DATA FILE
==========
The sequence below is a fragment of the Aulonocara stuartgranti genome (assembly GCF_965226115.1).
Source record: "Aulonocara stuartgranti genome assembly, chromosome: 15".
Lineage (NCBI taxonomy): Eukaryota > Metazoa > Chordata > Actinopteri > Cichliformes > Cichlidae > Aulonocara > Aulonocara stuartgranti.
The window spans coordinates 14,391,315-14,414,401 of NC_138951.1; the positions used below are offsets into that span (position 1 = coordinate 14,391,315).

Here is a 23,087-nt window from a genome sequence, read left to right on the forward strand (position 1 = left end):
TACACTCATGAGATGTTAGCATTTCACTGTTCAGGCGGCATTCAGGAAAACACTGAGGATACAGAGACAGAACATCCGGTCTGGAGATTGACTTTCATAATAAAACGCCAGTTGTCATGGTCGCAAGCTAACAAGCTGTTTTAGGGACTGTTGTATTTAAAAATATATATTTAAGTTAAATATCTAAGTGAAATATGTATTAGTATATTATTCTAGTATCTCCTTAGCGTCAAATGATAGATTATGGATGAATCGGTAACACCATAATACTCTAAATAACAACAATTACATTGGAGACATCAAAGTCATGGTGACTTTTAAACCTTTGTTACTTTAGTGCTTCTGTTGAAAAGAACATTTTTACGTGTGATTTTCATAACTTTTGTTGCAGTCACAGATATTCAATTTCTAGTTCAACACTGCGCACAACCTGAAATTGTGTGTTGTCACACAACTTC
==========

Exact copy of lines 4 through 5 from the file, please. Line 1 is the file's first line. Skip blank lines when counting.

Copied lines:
The window spans coordinates 14,391,315-14,414,401 of NC_138951.1; the positions used below are offsets into that span (position 1 = coordinate 14,391,315).

Here is a 23,087-nt window from a genome sequence, read left to right on the forward strand (position 1 = left end):